Gov. Dannel P. Malloy signed an executive order today taking the unusual step of creating the Office of Early Childhood.
The General Assembly failed to pass a bill creating the new office on the final night of the legislative session, but the state budget allocated $127 million in the first year and $232 million in the second year to the office.
Instead of leaving those dollars hanging in legislative limbo, Malloy’s executive order seeks to offer a temporary solution.
“It is my sincere hope that the legislature — when they come into session next — will take up the legislative package, which would have passed probably unanimously or nearly so,” Malloy said on Friday after the state Bond Commission meeting.
He said there are a “whole bunch of people who have to be paid and we have a whole bunch of providers who have to get checks.” That wouldn’t happen without the executive order in place, Malloy said.
On Monday at a playground in West Hartford, Malloy said that it was the legislature’s intention to create the office when it allocated the funds.
“And the proof of that is, it’s in the budget,” Malloy said. “There was no doubt this legislation, until it got tied up in some politics, was going to pass.”
The executive order created a “coordinated system of early child care and education” by July 1 with the funds allocated for the office. Malloy said it does everything the bill would have done except for create the Early Childhood cabinet, a move that can’t be done without legislation.
The legislation creating the office sought to streamline the funding and state services currently offered by four state agencies.
House Minority Leader Lawrence Cafero said Monday that his legal staff is still reviewing the order.
“I understand the creation, I don’t mind that at all,” Cafero said. “I want to make sure though that creating it by executive order we’re not starting a bad precedent.”
The Connecticut Early Childhood Alliance welcomed news of the executive order.
“This action alleviates our concern that services would have been interrupted, given that the state budget transferred early childhood funds and programs to a non-existent entity in the absence of legislation actually establishing an Office of Early Childhood,” Maggie Adair, executive director of the organization, said.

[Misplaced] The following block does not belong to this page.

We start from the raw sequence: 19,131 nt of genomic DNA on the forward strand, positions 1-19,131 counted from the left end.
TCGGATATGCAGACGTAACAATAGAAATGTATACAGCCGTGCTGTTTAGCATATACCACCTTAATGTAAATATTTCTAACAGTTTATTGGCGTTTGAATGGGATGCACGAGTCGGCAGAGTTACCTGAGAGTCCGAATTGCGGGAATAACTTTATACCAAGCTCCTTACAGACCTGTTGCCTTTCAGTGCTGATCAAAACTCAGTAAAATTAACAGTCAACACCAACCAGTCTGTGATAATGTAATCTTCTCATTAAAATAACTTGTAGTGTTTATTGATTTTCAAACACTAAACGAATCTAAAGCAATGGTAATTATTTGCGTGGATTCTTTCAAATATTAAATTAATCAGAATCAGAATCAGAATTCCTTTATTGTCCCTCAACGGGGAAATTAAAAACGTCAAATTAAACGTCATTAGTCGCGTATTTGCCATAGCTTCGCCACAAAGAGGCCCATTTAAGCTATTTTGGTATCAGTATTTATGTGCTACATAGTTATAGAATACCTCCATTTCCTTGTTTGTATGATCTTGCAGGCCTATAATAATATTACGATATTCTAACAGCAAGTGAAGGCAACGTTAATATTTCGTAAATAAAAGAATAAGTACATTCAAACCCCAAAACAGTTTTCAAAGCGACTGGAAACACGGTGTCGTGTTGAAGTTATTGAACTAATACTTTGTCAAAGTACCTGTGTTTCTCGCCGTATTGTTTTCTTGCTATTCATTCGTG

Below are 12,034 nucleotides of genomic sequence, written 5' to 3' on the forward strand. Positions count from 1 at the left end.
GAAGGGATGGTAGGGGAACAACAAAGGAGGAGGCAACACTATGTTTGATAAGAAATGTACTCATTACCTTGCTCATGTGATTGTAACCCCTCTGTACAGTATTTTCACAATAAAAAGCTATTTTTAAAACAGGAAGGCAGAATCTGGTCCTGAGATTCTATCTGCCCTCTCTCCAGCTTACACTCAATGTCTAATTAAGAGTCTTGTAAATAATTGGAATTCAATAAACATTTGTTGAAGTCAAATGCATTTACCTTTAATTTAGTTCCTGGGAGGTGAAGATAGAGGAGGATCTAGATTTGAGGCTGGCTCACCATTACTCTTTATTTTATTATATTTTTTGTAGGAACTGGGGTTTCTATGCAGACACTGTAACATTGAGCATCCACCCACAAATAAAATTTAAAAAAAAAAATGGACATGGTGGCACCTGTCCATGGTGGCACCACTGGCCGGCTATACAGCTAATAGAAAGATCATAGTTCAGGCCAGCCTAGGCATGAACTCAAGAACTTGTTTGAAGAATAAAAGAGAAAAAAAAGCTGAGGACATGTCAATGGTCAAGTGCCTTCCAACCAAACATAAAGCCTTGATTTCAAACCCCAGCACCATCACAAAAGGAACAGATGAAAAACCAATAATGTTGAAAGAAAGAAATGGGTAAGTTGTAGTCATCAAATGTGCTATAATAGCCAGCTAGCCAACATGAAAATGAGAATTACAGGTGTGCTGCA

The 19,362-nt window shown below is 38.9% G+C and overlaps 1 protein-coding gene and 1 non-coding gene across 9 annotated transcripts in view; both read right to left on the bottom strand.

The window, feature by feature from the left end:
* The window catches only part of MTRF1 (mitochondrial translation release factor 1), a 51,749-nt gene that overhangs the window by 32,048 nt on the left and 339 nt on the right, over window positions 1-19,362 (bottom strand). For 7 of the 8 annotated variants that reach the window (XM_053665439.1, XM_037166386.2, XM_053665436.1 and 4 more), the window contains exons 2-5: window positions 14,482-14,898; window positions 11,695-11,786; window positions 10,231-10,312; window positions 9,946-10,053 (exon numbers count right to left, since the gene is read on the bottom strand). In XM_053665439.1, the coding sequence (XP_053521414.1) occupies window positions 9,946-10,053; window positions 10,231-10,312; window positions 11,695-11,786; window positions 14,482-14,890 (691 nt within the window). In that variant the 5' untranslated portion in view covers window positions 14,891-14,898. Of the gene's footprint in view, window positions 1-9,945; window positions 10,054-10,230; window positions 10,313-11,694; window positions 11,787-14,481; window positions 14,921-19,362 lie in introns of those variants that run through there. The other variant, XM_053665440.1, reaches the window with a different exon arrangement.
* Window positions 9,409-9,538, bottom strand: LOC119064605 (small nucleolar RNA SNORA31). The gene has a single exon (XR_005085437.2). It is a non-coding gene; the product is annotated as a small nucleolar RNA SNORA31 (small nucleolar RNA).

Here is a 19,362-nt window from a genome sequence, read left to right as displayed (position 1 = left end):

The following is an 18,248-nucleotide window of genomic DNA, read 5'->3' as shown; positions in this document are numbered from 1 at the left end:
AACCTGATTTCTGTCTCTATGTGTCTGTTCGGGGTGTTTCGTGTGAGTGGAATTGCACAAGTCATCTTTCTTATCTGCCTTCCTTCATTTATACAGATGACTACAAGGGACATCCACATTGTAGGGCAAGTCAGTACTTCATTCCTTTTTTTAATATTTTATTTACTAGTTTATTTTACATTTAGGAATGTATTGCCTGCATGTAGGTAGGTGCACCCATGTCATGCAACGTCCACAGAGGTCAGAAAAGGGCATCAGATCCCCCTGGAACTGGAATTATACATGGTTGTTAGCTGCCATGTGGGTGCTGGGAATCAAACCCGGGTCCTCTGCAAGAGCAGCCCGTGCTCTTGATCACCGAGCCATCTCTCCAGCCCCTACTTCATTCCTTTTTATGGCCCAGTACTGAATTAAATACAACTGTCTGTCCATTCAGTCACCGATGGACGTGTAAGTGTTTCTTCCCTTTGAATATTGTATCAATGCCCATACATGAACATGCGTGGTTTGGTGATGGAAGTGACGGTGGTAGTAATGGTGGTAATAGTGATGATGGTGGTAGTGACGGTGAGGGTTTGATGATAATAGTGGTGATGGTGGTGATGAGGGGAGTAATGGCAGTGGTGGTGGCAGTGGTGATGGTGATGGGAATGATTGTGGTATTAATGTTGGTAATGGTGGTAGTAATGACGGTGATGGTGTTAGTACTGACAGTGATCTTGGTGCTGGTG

She said the executive order is necessary in order to continue the current early childhood services. Advocates were hoping for a special legislative session to fully implement the office, but Malloy said he wasn’t going to recall the legislature and was doubtful they would want to return to overturn any of his vetoes. Currently, Malloy has only vetoed two bills.
The legislation creating the Office of Early Childhood died on the House calendar on the final night of the legislative session when the state Senate refused to take up a bill that would allow Sunday bow hunting.
According to Democratic lawmakers, House Republicans led by House Minority Leader Lawrence Cafero, promised to filibuster the bill creating the Office of Early Childhood if the Senate Democrats, led by Sen. President Donald Williams, didn’t pass the bow hunting bill.
“Republicans killed the early childhood initiative because they linked it to a completely unrelated and obscure issue — Sunday hunting,” Williams said two weeks ago.
Cafero said that’s not entirely accurate. He said you can’t boil the issue down to one bill or another. He said the Democratic Party is in the majority and can call a bill anytime they want.
“They don’t have to wait until the last day,” Cafero said two weeks ago.
Since the first day of the fiscal year is July 1 there wasn’t much time to find a solution to the problem, even if it isn’t the most ideal solution.
An Attorney General’s opinion from 2005 would seem to suggest that appropriating the funds is a legislative function, not an executive function, and could not be done without the approval of the legislature or the Finance Advisory Committee.
Malloy maintained that the executive order is an interim step and he hopes the legislature will return in February to approve it through legislative action.
“There’s no reason to re-debate this thing. There’s no reason to do anything, but pass the legislation as drafted,” Malloy said.
Malloy also sees the creation of the office as a step toward creation of a universal pre-K system.
“It also is a real beginning to getting towards a universal access program in the state of Connecticut,” Malloy said Monday.“No child should have to be denied a quality, early childhood learning experience because of their parents financial circumstances.”
Creation of a universal pre-K system in Stamford was one of the public policies Malloy touts as one of his proudest accomplishments from his tenure as mayor of that city.